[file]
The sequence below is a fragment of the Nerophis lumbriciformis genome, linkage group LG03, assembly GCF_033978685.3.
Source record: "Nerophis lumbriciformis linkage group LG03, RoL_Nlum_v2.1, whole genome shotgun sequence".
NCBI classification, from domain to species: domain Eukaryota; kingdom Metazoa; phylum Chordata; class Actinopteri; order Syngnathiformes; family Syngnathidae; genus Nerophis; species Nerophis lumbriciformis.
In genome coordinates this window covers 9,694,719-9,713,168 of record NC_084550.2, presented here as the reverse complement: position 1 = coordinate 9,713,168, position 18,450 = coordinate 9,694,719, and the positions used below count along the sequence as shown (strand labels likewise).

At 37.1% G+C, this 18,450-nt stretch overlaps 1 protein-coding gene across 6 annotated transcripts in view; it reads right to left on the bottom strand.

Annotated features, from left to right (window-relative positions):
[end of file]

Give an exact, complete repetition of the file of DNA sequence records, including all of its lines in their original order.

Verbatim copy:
The sequence below is a fragment of the Nerophis lumbriciformis genome, linkage group LG03, assembly GCF_033978685.3.
Source record: "Nerophis lumbriciformis linkage group LG03, RoL_Nlum_v2.1, whole genome shotgun sequence".
NCBI classification, from domain to species: domain Eukaryota; kingdom Metazoa; phylum Chordata; class Actinopteri; order Syngnathiformes; family Syngnathidae; genus Nerophis; species Nerophis lumbriciformis.
In genome coordinates this window covers 9,694,719-9,713,168 of record NC_084550.2, presented here as the reverse complement: position 1 = coordinate 9,713,168, position 18,450 = coordinate 9,694,719, and the positions used below count along the sequence as shown (strand labels likewise).

At 37.1% G+C, this 18,450-nt stretch overlaps 1 protein-coding gene across 6 annotated transcripts in view; it reads right to left on the bottom strand.

Annotated features, from left to right (window-relative positions):